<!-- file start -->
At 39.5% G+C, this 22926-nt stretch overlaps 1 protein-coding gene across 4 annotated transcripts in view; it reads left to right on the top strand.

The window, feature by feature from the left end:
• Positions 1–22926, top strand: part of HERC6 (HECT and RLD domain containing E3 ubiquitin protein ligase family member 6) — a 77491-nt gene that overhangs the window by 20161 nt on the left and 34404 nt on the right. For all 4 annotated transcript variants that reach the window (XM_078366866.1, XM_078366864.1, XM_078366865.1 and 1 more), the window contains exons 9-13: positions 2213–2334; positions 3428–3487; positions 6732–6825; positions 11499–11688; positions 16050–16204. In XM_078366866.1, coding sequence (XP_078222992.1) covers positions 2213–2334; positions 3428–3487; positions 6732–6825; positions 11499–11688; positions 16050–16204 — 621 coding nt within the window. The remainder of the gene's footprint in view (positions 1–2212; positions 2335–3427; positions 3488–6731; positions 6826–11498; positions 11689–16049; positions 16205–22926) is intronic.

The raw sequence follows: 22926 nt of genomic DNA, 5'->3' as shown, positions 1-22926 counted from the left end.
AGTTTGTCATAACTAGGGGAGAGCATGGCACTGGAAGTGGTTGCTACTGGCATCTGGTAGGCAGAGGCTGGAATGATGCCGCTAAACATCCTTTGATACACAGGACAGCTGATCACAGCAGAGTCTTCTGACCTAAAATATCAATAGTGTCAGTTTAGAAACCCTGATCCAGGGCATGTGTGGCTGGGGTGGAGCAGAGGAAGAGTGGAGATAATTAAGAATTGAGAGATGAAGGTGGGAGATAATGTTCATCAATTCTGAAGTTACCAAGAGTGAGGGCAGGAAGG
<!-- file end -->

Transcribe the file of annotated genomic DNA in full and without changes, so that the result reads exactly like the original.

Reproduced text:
At 39.5% G+C, this 22926-nt stretch overlaps 1 protein-coding gene across 4 annotated transcripts in view; it reads left to right on the top strand.

The window, feature by feature from the left end:
• Positions 1–22926, top strand: part of HERC6 (HECT and RLD domain containing E3 ubiquitin protein ligase family member 6) — a 77491-nt gene that overhangs the window by 20161 nt on the left and 34404 nt on the right. For all 4 annotated transcript variants that reach the window (XM_078366866.1, XM_078366864.1, XM_078366865.1 and 1 more), the window contains exons 9-13: positions 2213–2334; positions 3428–3487; positions 6732–6825; positions 11499–11688; positions 16050–16204. In XM_078366866.1, coding sequence (XP_078222992.1) covers positions 2213–2334; positions 3428–3487; positions 6732–6825; positions 11499–11688; positions 16050–16204 — 621 coding nt within the window. The remainder of the gene's footprint in view (positions 1–2212; positions 2335–3427; positions 3488–6731; positions 6826–11498; positions 11689–16049; positions 16205–22926) is intronic.

The raw sequence follows: 22926 nt of genomic DNA, 5'->3' as shown, positions 1-22926 counted from the left end.
AGTTTGTCATAACTAGGGGAGAGCATGGCACTGGAAGTGGTTGCTACTGGCATCTGGTAGGCAGAGGCTGGAATGATGCCGCTAAACATCCTTTGATACACAGGACAGCTGATCACAGCAGAGTCTTCTGACCTAAAATATCAATAGTGTCAGTTTAGAAACCCTGATCCAGGGCATGTGTGGCTGGGGTGGAGCAGAGGAAGAGTGGAGATAATTAAGAATTGAGAGATGAAGGTGGGAGATAATGTTCATCAATTCTGAAGTTACCAAGAGTGAGGGCAGGAAGG